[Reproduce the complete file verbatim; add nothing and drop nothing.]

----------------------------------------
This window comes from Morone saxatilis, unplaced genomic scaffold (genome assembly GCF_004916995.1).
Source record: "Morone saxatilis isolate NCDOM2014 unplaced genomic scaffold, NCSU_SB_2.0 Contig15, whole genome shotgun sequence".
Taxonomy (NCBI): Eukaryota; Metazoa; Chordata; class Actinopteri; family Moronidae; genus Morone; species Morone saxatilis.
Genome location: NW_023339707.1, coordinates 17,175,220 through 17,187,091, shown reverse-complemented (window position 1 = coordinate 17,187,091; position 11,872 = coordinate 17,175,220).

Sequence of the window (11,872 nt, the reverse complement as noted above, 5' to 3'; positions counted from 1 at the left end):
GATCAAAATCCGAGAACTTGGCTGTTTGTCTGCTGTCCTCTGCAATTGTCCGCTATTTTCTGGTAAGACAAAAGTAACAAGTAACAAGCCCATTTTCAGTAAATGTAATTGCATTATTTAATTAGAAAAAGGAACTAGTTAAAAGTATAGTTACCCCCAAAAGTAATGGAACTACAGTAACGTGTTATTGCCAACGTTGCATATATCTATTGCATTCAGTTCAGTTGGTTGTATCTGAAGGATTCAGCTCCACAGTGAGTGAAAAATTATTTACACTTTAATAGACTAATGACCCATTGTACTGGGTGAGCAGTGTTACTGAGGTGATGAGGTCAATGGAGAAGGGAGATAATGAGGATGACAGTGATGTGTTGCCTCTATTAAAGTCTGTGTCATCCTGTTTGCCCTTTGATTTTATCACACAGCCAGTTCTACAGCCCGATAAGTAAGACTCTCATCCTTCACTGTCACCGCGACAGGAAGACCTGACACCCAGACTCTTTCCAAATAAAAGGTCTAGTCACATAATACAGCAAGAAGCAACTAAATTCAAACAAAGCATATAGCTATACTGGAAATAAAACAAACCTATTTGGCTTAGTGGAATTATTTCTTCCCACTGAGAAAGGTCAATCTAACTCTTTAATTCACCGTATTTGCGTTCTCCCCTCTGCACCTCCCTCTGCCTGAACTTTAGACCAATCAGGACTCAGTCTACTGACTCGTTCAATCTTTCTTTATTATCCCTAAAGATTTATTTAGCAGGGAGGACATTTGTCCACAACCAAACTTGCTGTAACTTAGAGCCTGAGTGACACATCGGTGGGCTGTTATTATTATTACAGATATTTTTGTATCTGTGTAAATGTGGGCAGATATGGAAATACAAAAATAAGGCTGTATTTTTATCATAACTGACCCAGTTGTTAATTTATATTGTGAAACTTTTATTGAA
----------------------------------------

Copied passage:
This window comes from Morone saxatilis, unplaced genomic scaffold (genome assembly GCF_004916995.1).
Source record: "Morone saxatilis isolate NCDOM2014 unplaced genomic scaffold, NCSU_SB_2.0 Contig15, whole genome shotgun sequence".
Taxonomy (NCBI): Eukaryota; Metazoa; Chordata; class Actinopteri; family Moronidae; genus Morone; species Morone saxatilis.
Genome location: NW_023339707.1, coordinates 17,175,220 through 17,187,091, shown reverse-complemented (window position 1 = coordinate 17,187,091; position 11,872 = coordinate 17,175,220).

Sequence of the window (11,872 nt, the reverse complement as noted above, 5' to 3'; positions counted from 1 at the left end):
GATCAAAATCCGAGAACTTGGCTGTTTGTCTGCTGTCCTCTGCAATTGTCCGCTATTTTCTGGTAAGACAAAAGTAACAAGTAACAAGCCCATTTTCAGTAAATGTAATTGCATTATTTAATTAGAAAAAGGAACTAGTTAAAAGTATAGTTACCCCCAAAAGTAATGGAACTACAGTAACGTGTTATTGCCAACGTTGCATATATCTATTGCATTCAGTTCAGTTGGTTGTATCTGAAGGATTCAGCTCCACAGTGAGTGAAAAATTATTTACACTTTAATAGACTAATGACCCATTGTACTGGGTGAGCAGTGTTACTGAGGTGATGAGGTCAATGGAGAAGGGAGATAATGAGGATGACAGTGATGTGTTGCCTCTATTAAAGTCTGTGTCATCCTGTTTGCCCTTTGATTTTATCACACAGCCAGTTCTACAGCCCGATAAGTAAGACTCTCATCCTTCACTGTCACCGCGACAGGAAGACCTGACACCCAGACTCTTTCCAAATAAAAGGTCTAGTCACATAATACAGCAAGAAGCAACTAAATTCAAACAAAGCATATAGCTATACTGGAAATAAAACAAACCTATTTGGCTTAGTGGAATTATTTCTTCCCACTGAGAAAGGTCAATCTAACTCTTTAATTCACCGTATTTGCGTTCTCCCCTCTGCACCTCCCTCTGCCTGAACTTTAGACCAATCAGGACTCAGTCTACTGACTCGTTCAATCTTTCTTTATTATCCCTAAAGATTTATTTAGCAGGGAGGACATTTGTCCACAACCAAACTTGCTGTAACTTAGAGCCTGAGTGACACATCGGTGGGCTGTTATTATTATTACAGATATTTTTGTATCTGTGTAAATGTGGGCAGATATGGAAATACAAAAATAAGGCTGTATTTTTATCATAACTGACCCAGTTGTTAATTTATATTGTGAAACTTTTATTGAA